Last night at dinner we experienced another milestone marker with H boy. Like every good restaurant, Smoky Bones provides kids with menus and crayons so to pacify them for a whole 8.2 seconds. As soon as we doled out the goods, H & M got to work decorating the placemats. For Miss M, that means massive large scribbles. As I looked at H Boy’s, I noticed he’d colored in one of the shapes. In alternating blue and yellow stripes. 

Thanks to a lack of visually creative mother, my kids have been afforded a large number of crayons and blank paper, but very little actual direction when it comes to the fine arts. (*We also have glue and scissors. And pipe cleaners. Which I have no idea what to do with, but I thought Pinterest would tell me to buy them). For my only crowd pleaser, I traced my hand. Fanfare, I tell you. We’ve traced hands for nearly a year. 
So when H Boy randomly broke out coloring inside the lines with a striping scheme of rhythmic nature, I asked JJ, “where did he learn that?” Our only guess is our fancy-dancy preschool, with a focus on nature and arts. It clearly wasn’t us. 
Not my child. Or picture. Thanks, Stock Xchange! 
The irony of it all lies in the fact that I’ve been enamored with pro-creativity reading (currently: The Element); I took the “color outside the lines” pill and swallowed it whole. But when H Boy showed capacity for actually coloring in the lines, I did an inner dance of joy. No longer did he seek just to make a swirl of color, happy just to watch the as the wax found its way to the paper in the same way his hand moved. 
I stand behind my inspirations to foster my children’s creativity by exploring interests and giving freedom. But as H Boy colored inside the lines, I learned that he needs more than freedom. He needs tools. My art teacher friends might say that I need to be exposing him to things like line and texture and color (in a simplistic form. Come on, he’s only 3) as a way of teaching him how to begin a composition. Tossing him a bunch of supplies and saying “have at it!” will likely yield the mess we all think it will. (Note: it does.)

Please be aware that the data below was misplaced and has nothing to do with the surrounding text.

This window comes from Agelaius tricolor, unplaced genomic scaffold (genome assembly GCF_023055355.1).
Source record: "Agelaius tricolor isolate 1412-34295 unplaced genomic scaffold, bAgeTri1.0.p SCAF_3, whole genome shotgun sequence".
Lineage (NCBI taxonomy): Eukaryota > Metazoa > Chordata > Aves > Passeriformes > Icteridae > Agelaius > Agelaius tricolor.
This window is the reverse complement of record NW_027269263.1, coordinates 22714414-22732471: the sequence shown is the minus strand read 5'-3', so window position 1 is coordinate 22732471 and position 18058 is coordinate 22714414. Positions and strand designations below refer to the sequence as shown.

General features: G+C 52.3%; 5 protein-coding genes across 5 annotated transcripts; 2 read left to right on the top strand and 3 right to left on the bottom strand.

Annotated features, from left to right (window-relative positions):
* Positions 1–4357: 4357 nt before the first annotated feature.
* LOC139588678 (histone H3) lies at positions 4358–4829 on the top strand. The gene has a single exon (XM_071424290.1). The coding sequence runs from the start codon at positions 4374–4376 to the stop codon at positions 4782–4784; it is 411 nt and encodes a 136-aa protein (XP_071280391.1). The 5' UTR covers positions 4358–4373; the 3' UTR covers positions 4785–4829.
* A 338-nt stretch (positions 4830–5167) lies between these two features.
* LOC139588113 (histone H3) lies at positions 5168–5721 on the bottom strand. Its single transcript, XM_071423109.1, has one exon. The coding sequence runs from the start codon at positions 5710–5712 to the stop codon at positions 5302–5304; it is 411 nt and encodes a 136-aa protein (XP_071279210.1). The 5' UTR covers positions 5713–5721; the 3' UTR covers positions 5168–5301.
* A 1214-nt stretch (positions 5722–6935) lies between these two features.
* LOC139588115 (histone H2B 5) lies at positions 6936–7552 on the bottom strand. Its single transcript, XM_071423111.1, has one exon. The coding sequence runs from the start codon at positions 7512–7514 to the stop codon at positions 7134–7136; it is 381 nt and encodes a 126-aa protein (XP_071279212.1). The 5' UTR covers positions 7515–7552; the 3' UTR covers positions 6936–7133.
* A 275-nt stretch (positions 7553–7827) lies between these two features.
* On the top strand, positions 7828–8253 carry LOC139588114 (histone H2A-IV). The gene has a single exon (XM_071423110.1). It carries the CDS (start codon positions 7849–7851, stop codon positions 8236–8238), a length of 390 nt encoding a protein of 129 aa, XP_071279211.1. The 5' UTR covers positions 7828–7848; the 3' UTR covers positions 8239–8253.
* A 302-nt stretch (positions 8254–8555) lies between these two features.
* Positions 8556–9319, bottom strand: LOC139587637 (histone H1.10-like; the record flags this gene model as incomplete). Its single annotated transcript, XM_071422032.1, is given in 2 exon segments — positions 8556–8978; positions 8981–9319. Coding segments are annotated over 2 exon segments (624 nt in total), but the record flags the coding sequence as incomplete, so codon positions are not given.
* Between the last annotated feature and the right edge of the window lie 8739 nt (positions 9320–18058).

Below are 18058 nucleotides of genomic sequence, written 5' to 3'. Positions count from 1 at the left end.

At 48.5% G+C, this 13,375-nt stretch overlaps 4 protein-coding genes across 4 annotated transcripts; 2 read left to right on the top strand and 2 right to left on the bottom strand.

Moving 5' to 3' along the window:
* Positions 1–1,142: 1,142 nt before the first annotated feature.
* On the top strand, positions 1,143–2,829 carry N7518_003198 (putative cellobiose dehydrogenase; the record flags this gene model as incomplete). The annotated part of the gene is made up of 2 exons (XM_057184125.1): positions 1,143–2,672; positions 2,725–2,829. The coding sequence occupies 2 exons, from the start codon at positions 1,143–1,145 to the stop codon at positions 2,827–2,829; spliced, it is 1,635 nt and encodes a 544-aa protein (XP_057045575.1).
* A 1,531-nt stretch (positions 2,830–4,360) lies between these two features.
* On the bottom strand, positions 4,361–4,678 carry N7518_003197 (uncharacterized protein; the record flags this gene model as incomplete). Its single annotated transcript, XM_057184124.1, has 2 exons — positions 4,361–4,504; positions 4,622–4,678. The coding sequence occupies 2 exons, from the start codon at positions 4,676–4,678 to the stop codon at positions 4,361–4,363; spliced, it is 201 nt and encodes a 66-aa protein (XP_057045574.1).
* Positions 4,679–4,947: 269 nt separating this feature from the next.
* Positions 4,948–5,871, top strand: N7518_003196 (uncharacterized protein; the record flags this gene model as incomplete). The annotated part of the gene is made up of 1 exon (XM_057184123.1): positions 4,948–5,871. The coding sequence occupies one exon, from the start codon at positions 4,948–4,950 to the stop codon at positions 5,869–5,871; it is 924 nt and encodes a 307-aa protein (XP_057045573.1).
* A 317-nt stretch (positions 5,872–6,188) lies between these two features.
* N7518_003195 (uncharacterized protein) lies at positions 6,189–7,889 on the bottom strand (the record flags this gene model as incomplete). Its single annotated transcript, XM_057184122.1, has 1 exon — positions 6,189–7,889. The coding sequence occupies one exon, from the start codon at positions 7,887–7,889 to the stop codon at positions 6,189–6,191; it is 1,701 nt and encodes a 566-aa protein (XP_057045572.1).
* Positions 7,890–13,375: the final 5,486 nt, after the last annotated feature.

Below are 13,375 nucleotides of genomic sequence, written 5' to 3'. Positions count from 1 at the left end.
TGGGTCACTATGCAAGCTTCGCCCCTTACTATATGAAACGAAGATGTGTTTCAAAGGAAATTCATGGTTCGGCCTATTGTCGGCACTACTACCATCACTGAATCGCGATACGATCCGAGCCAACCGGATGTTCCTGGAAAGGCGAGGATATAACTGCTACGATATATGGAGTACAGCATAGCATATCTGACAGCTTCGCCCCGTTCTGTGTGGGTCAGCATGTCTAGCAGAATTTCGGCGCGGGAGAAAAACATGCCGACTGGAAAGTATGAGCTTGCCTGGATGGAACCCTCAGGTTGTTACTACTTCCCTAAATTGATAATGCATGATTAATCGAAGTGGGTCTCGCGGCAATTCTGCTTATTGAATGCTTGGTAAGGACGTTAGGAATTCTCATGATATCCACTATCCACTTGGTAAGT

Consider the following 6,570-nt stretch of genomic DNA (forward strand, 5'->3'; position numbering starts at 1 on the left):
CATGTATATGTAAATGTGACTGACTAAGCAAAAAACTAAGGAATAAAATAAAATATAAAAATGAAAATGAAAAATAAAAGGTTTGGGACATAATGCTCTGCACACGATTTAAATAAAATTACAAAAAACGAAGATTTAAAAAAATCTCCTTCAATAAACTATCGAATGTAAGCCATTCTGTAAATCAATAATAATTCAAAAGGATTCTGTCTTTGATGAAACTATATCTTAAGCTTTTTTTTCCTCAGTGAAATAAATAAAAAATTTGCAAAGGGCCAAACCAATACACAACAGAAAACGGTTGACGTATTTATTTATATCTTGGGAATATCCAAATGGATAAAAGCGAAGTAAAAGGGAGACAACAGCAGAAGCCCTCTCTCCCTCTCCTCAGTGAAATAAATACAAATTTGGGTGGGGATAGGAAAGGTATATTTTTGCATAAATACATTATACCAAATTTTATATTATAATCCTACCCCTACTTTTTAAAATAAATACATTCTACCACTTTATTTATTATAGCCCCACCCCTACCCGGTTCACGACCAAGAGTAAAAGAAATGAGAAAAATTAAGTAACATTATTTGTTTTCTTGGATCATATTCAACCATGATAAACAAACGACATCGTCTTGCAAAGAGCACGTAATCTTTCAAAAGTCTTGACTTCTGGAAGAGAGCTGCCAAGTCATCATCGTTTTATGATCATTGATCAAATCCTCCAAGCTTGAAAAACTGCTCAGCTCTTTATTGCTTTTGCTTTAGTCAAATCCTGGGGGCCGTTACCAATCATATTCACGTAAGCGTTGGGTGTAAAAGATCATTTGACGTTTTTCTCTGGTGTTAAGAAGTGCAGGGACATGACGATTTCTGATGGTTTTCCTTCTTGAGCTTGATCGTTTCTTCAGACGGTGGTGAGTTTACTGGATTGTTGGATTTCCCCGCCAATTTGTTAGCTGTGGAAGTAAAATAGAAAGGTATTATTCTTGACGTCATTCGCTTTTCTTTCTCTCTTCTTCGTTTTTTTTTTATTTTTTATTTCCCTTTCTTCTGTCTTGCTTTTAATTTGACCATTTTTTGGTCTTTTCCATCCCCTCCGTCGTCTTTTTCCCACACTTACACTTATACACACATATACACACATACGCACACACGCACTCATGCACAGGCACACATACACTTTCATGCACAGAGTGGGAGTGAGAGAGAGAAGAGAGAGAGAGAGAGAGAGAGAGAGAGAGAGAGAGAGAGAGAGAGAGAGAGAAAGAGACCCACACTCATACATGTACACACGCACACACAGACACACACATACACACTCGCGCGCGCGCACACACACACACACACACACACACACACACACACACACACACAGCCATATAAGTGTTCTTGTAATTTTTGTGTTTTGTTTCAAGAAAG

I’m learning from the professionals. A good teacher follows the lead of a student’s interests while helping to prop up his arm while they get a good grip. Learning isn’t completely hands-off; creativity isn’t the result of happenstance, but continued exposure to looking at the world from different angles
A good teacher isn’t afraid of a little mess en route to a discovery. But she also doesn’t hesitate to share some “best practices”such as, this is how we keep from dripping paint across your picture. Things don’t need to be right or wrong for them to be good. 
The evening provided me a teaching moment. Structure and instruction can lead to creativity. While there’s no need to introduce him to “that’s wrong” or “not like that” (the world will do that soon enough, yes?), we can offer “you could try” and “watch me for an idea.” Creativity needs more than just opportunity. It needs inspiration. 
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